Peterson is a 24-year-old man from Haiti. He lives with his parents and younger sister in a city on the southern coast of the island. When he feels well enough, he helps his family with their market stand. Peterson has a cardiac condition called atrial septal defect. A hole exists between the two upper chambers of his heart; blood leaks through this hole without passing through his lungs to obtain oxygen, leaving him weak and short of breath. Peterson urgently needs surgery, but this is not available within Haiti. So Peterson will fly to United States to receive treatment. On March 2nd, he will undergo cardiac surgery, during which surgeons will sew a patch over the hole so that blood can no longer leak through it. Another organization, Baylor Scott and White Heart Hospital, is contributing $15000 to pay for surgery. Peterson's family also needs help to fund the costs of surgery prep and travel. The $1,500 bill covers labs, medicines, and checkup and followup appointments. It also supports passport obtainment and the social workers from our medical partner, Haiti Cardiac Alliance, who will accompany Peterson overseas. "I would like to say thank you to everyone who is helping to fix my heart," said Peterson.
Marion is a 6-year-old student from the highlands of Elgeyo Marakwet county in Kenya. She is the second born in a family of three girls and currently attending preschool near her family home. Her parents are small-scale potato farmers. One day Marion's mother went to the river to fetch water. While she was gone, her children were sitting near an open fireplace at home making breakfast. Unfortunately, Marion's dress caught fire on the open flame, and as a result, she sustained severe burns on her back, abdomen and thighs. It has been difficult for her to walk, and the wounds are causing extreme discomfort. She especially needs a third surgery to treat the severity of her burns contractures. Despite Marion's parents having medical insurance, due to previous surgeries that she has had to treat the injuries, the insurance (a monthly subscription) has run its course and is no longer an option. Her parents do not have the funds to pay for Marion's surgery and need support. Fortunately, our medical partner, African Mission Healthcare (AMH), is helping Marion receive treatment. On January 25th, surgeons at their care center will perform a burn contracture release surgery that will allow her to walk with greater ease and resume her normal life at home and school. Now, she and her family are requesting $1,478 to help fund this procedure. Marion's mother says, “I am really looking forward to seeing my daughter live and walk in a normal way. I worked hard to pay for insurance coverage, but unfortunately, it cannot fund the upcoming procedure. I am disappointed, but I will not lose hope. Kindly help her.”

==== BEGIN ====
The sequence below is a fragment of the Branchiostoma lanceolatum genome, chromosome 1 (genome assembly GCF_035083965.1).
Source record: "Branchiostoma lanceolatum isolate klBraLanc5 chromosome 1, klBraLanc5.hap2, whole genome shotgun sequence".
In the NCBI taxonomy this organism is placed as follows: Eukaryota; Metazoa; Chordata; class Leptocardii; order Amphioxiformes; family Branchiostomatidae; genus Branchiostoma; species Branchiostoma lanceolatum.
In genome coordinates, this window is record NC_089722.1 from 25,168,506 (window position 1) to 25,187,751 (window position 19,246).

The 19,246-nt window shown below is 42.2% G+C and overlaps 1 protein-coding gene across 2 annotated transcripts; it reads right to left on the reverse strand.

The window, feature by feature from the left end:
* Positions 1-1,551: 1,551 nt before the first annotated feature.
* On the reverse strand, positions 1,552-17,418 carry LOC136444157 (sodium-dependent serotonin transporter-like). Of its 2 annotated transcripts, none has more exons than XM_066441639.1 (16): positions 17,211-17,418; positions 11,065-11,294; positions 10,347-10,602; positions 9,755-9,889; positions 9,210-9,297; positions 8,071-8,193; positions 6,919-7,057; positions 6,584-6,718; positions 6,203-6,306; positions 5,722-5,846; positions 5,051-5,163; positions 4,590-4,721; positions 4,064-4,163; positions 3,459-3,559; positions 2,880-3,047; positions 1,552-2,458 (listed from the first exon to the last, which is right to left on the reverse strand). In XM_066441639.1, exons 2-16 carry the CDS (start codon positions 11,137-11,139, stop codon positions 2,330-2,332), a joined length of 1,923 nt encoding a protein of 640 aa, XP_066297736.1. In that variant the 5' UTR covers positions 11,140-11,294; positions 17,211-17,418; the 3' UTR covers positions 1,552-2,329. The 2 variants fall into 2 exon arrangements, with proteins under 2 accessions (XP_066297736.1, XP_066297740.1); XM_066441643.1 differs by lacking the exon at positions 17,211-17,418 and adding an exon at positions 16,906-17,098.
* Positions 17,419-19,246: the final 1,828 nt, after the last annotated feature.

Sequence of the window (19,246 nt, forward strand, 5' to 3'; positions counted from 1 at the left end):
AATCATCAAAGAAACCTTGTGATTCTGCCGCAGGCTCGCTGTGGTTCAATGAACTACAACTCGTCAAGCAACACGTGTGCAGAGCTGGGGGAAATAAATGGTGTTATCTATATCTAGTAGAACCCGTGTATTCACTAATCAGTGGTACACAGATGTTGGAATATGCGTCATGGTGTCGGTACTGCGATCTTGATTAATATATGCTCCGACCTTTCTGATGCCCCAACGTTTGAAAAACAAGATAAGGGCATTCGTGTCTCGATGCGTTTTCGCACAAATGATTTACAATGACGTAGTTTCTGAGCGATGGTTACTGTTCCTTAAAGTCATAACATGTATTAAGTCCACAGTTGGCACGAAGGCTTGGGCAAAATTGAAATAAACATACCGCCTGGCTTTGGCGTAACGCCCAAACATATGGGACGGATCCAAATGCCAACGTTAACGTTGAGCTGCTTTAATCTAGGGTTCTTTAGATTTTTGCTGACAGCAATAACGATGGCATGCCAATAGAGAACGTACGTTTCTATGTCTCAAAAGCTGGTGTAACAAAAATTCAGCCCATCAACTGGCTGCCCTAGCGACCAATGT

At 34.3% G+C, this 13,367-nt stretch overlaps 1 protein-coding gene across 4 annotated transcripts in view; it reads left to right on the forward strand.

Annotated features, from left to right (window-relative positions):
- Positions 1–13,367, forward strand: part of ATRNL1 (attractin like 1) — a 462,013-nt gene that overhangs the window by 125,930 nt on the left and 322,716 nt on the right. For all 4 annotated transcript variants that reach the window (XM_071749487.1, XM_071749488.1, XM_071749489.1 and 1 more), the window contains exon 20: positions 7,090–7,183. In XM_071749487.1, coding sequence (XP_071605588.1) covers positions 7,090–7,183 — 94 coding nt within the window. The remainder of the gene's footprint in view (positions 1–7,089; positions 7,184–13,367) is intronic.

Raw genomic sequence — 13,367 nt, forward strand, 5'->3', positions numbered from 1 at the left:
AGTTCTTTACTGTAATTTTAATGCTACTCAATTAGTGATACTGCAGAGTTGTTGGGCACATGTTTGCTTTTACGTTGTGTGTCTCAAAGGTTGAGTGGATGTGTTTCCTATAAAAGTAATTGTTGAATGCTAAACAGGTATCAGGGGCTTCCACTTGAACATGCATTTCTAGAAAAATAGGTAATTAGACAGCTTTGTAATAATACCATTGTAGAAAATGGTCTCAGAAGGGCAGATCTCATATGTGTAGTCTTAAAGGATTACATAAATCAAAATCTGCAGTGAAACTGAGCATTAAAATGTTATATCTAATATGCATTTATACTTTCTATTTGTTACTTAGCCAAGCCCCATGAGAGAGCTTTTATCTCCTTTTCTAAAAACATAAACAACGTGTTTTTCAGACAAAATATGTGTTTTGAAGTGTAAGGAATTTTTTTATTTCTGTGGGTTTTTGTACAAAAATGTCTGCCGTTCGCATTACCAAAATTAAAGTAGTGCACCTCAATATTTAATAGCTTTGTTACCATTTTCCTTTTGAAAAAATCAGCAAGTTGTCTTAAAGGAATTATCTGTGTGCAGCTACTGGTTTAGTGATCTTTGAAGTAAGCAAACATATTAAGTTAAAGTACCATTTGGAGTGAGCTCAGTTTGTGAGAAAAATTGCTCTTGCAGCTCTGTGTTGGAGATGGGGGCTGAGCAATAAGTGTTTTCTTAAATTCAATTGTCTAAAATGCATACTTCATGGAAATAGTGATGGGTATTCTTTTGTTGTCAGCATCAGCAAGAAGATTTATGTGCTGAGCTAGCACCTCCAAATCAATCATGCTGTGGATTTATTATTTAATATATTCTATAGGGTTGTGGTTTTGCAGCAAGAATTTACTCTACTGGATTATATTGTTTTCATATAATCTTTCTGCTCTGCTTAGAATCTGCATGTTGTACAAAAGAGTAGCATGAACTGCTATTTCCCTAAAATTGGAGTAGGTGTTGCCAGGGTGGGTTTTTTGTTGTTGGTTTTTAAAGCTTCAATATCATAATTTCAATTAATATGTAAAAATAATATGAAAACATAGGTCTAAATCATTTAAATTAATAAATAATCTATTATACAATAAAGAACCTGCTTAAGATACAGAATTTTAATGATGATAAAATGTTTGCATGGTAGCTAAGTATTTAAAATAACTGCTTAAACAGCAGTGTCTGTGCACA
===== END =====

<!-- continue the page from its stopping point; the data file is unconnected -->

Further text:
Karim is a 10-year-old boy living in La Paz. He is in the fourth grade and really likes his math and science classes. Karim was born with a cardiac condition called Tetralogy of Fallot, which involves several related defects including a hole between the two lower chambers of the heart and a muscular blockage of one of the valves. During surgery, doctors will sew the hole closed and remove the blockage from his valve so that blood can flow more normally. Karim's family needs $1500 to pay for his surgery. Karim's mother shared: "Our family will be praying for everyone who is helping Karim to get his surgery!"